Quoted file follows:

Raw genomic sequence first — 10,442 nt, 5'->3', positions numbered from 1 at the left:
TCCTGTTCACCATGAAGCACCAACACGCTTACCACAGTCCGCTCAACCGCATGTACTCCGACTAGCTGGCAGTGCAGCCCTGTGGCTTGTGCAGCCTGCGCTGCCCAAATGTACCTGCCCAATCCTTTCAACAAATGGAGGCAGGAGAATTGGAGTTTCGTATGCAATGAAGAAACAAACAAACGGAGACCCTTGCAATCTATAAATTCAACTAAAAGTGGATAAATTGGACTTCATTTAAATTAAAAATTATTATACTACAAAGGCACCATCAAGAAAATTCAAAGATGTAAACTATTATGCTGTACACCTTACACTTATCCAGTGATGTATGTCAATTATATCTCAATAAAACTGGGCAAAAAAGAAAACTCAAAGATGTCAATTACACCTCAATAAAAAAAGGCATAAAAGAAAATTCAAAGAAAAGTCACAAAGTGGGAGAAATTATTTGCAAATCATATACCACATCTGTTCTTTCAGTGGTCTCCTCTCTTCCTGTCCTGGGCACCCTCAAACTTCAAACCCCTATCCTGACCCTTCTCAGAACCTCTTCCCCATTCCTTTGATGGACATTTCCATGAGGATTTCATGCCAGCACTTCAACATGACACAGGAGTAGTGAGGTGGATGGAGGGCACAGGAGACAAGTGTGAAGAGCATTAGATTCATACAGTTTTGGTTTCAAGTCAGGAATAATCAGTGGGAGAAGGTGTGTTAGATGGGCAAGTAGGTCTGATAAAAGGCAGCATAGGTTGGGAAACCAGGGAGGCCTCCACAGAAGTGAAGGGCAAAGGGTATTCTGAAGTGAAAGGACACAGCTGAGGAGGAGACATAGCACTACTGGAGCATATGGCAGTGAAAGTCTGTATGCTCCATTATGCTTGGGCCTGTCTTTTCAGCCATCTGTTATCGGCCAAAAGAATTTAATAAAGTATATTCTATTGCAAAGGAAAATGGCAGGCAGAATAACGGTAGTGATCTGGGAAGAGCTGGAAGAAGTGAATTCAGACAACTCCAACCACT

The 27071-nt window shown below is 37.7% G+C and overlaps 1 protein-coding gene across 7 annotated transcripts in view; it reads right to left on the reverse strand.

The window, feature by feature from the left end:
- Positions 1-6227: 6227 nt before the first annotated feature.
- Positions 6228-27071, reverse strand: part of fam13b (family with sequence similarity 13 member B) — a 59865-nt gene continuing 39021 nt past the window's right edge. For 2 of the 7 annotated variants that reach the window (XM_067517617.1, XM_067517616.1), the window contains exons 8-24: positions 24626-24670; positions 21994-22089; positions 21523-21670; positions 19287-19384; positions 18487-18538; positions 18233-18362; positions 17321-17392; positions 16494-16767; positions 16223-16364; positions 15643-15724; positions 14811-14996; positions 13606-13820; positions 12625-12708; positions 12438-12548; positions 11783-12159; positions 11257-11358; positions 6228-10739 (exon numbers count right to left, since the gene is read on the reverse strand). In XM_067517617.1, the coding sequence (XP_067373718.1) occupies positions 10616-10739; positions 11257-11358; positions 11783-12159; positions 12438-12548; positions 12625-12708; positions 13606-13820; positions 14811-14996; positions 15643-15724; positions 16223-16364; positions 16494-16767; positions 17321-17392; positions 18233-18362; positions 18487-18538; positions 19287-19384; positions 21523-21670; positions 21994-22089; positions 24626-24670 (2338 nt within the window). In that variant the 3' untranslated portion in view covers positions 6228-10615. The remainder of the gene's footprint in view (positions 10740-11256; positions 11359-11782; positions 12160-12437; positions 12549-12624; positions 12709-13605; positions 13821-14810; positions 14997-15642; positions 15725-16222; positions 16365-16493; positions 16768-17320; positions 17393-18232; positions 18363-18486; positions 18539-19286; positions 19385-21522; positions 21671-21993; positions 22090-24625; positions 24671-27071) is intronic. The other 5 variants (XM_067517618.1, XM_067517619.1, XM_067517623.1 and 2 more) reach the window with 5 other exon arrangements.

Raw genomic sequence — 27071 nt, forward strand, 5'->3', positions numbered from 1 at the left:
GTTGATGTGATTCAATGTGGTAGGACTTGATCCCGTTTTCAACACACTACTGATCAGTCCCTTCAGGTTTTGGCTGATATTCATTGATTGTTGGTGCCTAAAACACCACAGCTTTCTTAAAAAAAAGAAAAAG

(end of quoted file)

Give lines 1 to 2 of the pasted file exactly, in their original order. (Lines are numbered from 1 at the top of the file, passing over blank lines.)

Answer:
Raw genomic sequence first — 10,442 nt, 5'->3', positions numbered from 1 at the left:
TCCTGTTCACCATGAAGCACCAACACGCTTACCACAGTCCGCTCAACCGCATGTACTCCGACTAGCTGGCAGTGCAGCCCTGTGGCTTGTGCAGCCTGCGCTGCCCAAATGTACCTGCCCAATCCTTTCAACAAATGGAGGCAGGAGAATTGGAGTTTCGTATGCAATGAAGAAACAAACAAACGGAGACCCTTGCAATCTATAAATTCAACTAAAAGTGGATAAATTGGACTTCATTTAAATTAAAAATTATTATACTACAAAGGCACCATCAAGAAAATTCAAAGATGTAAACTATTATGCTGTACACCTTACACTTATCCAGTGATGTATGTCAATTATATCTCAATAAAACTGGGCAAAAAAGAAAACTCAAAGATGTCAATTACACCTCAATAAAAAAAGGCATAAAAGAAAATTCAAAGAAAAGTCACAAAGTGGGAGAAATTATTTGCAAATCATATACCACATCTGTTCTTTCAGTGGTCTCCTCTCTTCCTGTCCTGGGCACCCTCAAACTTCAAACCCCTATCCTGACCCTTCTCAGAACCTCTTCCCCATTCCTTTGATGGACATTTCCATGAGGATTTCATGCCAGCACTTCAACATGACACAGGAGTAGTGAGGTGGATGGAGGGCACAGGAGACAAGTGTGAAGAGCATTAGATTCATACAGTTTTGGTTTCAAGTCAGGAATAATCAGTGGGAGAAGGTGTGTTAGATGGGCAAGTAGGTCTGATAAAAGGCAGCATAGGTTGGGAAACCAGGGAGGCCTCCACAGAAGTGAAGGGCAAAGGGTATTCTGAAGTGAAAGGACACAGCTGAGGAGGAGACATAGCACTACTGGAGCATATGGCAGTGAAAGTCTGTATGCTCCATTATGCTTGGGCCTGTCTTTTCAGCCATCTGTTATCGGCCAAAAGAATTTAATAAAGTATATTCTATTGCAAAGGAAAATGGCAGGCAGAATAACGGTAGTGATCTGGGAAGAGCTGGAAGAAGTGAATTCAGACAACTCCAACCACT